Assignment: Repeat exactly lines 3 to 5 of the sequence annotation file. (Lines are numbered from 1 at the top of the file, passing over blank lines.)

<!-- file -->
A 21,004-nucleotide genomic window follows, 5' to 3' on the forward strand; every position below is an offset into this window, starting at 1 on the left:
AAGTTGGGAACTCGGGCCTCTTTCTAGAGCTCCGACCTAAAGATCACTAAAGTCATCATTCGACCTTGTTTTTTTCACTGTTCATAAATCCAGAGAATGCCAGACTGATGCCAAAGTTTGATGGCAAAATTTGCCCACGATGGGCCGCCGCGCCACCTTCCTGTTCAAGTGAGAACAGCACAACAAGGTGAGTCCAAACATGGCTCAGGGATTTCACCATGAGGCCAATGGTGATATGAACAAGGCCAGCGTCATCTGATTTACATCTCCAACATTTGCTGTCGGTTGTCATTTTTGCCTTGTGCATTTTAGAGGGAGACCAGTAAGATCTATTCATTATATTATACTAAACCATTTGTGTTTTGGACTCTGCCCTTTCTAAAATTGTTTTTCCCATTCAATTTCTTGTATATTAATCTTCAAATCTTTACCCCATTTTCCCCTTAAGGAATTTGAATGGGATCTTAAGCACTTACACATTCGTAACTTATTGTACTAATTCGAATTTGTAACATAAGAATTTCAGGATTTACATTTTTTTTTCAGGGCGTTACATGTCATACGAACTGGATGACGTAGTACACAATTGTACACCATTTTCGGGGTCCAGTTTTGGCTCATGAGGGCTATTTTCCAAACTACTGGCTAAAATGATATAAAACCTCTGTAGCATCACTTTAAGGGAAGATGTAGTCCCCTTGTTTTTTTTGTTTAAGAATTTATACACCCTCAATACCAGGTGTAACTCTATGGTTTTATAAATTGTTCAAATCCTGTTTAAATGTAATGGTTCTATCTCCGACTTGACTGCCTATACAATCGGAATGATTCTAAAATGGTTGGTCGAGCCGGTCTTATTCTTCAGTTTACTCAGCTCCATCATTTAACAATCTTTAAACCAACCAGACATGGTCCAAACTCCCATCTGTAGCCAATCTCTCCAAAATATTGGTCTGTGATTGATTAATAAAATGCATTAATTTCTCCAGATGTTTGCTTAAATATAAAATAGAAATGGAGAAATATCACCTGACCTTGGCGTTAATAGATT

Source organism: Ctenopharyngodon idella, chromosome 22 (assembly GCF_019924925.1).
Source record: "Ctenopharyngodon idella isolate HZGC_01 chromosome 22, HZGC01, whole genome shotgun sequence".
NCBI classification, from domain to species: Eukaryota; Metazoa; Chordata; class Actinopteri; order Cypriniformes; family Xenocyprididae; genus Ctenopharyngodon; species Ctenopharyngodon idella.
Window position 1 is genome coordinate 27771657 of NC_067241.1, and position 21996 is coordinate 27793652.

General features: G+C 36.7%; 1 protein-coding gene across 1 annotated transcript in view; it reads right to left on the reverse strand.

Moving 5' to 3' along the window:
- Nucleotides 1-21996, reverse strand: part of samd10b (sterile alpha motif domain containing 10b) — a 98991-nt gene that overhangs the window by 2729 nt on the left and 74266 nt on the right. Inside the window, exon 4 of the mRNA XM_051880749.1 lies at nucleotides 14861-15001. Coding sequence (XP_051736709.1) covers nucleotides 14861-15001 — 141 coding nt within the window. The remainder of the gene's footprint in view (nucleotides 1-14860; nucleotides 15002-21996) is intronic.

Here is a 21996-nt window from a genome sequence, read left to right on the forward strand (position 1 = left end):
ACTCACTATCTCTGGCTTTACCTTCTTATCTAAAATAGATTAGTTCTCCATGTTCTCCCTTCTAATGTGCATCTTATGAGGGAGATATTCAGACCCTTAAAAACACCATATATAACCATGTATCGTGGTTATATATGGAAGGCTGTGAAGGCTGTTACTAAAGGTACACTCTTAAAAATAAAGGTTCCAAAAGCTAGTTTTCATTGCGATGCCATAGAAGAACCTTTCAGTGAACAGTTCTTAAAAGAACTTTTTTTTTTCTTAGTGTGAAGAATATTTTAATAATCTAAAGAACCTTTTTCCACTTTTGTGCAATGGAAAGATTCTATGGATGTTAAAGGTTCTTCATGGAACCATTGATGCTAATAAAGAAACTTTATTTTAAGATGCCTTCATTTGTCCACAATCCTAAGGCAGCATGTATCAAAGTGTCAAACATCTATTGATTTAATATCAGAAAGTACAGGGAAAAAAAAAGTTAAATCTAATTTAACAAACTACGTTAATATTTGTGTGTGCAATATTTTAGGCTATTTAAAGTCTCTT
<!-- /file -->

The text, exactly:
Source organism: Ctenopharyngodon idella, chromosome 22 (assembly GCF_019924925.1).
Source record: "Ctenopharyngodon idella isolate HZGC_01 chromosome 22, HZGC01, whole genome shotgun sequence".
NCBI classification, from domain to species: Eukaryota; Metazoa; Chordata; class Actinopteri; order Cypriniformes; family Xenocyprididae; genus Ctenopharyngodon; species Ctenopharyngodon idella.